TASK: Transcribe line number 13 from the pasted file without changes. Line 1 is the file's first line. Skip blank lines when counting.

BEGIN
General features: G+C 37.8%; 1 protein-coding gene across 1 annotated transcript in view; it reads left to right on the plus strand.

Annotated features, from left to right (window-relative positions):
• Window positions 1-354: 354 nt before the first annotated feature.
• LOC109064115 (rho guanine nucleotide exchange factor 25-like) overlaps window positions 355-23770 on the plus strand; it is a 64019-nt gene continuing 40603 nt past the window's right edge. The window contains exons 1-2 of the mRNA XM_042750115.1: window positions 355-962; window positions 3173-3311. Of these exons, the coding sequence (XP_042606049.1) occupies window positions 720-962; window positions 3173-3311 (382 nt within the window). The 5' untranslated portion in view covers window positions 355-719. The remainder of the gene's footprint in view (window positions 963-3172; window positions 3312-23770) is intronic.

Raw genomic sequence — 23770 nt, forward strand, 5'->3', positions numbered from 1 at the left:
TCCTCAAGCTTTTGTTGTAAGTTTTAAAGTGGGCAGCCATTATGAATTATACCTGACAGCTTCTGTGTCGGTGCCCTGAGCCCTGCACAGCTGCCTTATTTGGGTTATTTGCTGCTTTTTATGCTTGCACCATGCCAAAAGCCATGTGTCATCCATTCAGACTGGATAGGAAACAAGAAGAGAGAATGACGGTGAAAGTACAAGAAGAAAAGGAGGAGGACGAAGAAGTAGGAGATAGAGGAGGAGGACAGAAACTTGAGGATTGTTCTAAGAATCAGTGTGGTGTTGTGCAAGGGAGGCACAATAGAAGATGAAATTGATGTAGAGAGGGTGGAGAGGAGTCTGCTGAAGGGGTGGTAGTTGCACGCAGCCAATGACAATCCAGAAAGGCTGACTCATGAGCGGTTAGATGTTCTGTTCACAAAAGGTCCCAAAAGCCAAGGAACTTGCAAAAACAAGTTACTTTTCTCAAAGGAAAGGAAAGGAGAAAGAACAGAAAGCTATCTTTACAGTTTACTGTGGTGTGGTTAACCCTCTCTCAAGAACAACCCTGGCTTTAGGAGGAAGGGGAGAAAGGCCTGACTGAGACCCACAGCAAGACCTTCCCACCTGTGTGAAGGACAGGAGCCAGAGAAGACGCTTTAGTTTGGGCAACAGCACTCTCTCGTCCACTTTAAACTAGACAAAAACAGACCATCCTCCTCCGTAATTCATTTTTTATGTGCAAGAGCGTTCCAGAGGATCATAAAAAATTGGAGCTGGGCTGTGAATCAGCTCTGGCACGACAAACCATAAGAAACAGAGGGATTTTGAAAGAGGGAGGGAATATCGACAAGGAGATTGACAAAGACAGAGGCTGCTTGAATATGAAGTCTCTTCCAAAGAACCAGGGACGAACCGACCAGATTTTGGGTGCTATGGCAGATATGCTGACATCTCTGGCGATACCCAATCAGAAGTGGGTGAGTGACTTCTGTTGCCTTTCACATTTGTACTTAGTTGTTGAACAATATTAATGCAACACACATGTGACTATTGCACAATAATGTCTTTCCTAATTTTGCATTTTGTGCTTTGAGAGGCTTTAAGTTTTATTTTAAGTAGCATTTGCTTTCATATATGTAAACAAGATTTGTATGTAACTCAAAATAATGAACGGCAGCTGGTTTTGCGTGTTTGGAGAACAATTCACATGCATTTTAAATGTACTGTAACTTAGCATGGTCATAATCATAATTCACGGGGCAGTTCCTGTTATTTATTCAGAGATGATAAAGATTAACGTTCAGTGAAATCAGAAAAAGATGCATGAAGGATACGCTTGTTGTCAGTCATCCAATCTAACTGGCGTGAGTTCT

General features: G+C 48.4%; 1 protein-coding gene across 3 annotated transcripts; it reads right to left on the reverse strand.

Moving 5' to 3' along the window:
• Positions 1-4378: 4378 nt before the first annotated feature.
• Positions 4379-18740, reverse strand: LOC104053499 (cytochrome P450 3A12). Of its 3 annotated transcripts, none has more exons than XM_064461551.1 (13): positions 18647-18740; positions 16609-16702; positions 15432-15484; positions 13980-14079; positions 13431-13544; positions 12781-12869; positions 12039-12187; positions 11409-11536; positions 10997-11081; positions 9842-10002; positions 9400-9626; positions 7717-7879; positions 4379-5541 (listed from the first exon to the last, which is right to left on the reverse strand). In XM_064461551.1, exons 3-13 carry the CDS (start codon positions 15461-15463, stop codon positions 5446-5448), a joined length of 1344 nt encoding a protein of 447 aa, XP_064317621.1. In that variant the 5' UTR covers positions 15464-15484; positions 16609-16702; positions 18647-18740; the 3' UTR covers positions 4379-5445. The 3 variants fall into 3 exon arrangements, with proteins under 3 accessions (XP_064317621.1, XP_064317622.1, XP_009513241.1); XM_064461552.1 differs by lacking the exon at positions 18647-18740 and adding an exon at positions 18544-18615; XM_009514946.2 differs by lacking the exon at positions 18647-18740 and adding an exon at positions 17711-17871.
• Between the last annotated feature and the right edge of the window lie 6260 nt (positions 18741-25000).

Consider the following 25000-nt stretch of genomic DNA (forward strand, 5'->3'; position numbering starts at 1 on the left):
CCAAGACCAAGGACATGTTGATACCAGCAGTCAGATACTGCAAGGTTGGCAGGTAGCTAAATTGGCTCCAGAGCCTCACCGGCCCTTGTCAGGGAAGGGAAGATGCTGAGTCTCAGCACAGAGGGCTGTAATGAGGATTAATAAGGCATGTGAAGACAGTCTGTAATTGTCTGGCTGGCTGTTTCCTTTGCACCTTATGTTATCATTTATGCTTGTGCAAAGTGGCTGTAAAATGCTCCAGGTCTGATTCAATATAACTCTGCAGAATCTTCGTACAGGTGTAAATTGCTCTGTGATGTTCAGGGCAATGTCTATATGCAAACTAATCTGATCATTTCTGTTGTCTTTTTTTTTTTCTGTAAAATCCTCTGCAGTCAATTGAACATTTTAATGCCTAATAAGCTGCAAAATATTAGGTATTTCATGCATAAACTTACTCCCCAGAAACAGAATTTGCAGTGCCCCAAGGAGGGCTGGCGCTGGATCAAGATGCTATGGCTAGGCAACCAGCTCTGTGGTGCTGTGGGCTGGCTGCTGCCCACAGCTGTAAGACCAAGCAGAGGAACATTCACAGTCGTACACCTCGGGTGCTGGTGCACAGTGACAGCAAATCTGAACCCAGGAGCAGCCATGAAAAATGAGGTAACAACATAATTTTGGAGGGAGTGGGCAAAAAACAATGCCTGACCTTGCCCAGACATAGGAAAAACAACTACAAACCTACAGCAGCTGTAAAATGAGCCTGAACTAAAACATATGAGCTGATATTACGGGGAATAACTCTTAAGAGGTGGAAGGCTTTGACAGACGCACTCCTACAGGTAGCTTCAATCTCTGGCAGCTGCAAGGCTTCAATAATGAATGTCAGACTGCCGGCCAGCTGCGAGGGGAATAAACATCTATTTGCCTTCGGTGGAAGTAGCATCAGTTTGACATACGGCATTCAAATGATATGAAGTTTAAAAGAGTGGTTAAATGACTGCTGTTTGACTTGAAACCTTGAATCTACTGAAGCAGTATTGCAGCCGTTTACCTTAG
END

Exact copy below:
CCAAGACCAAGGACATGTTGATACCAGCAGTCAGATACTGCAAGGTTGGCAGGTAGCTAAATTGGCTCCAGAGCCTCACCGGCCCTTGTCAGGGAAGGGAAGATGCTGAGTCTCAGCACAGAGGGCTGTAATGAGGATTAATAAGGCATGTGAAGACAGTCTGTAATTGTCTGGCTGGCTGTTTCCTTTGCACCTTATGTTATCATTTATGCTTGTGCAAAGTGGCTGTAAAATGCTCCAGGTCTGATTCAATATAACTCTGCAGAATCTTCGTACAGGTGTAAATTGCTCTGTGATGTTCAGGGCAATGTCTATATGCAAACTAATCTGATCATTTCTGTTGTCTTTTTTTTTTTCTGTAAAATCCTCTGCAGTCAATTGAACATTTTAATGCCTAATAAGCTGCAAAATATTAGGTATTTCATGCATAAACTTACTCCCCAGAAACAGAATTTGCAGTGCCCCAAGGAGGGCTGGCGCTGGATCAAGATGCTATGGCTAGGCAACCAGCTCTGTGGTGCTGTGGGCTGGCTGCTGCCCACAGCTGTAAGACCAAGCAGAGGAACATTCACAGTCGTACACCTCGGGTGCTGGTGCACAGTGACAGCAAATCTGAACCCAGGAGCAGCCATGAAAAATGAGGTAACAACATAATTTTGGAGGGAGTGGGCAAAAAACAATGCCTGACCTTGCCCAGACATAGGAAAAACAACTACAAACCTACAGCAGCTGTAAAATGAGCCTGAACTAAAACATATGAGCTGATATTACGGGGAATAACTCTTAAGAGGTGGAAGGCTTTGACAGACGCACTCCTACAGGTAGCTTCAATCTCTGGCAGCTGCAAGGCTTCAATAATGAATGTCAGACTGCCGGCCAGCTGCGAGGGGAATAAACATCTATTTGCCTTCGGTGGAAGTAGCATCAGTTTGACATACGGCATTCAAATGATATGAAGTTTAAAAGAGTGGTTAAATGACTGCTGTTTGACTTGAAACCTTGAATCTACTGAAGCAGTATTGCAGCCGTTTACCTTAG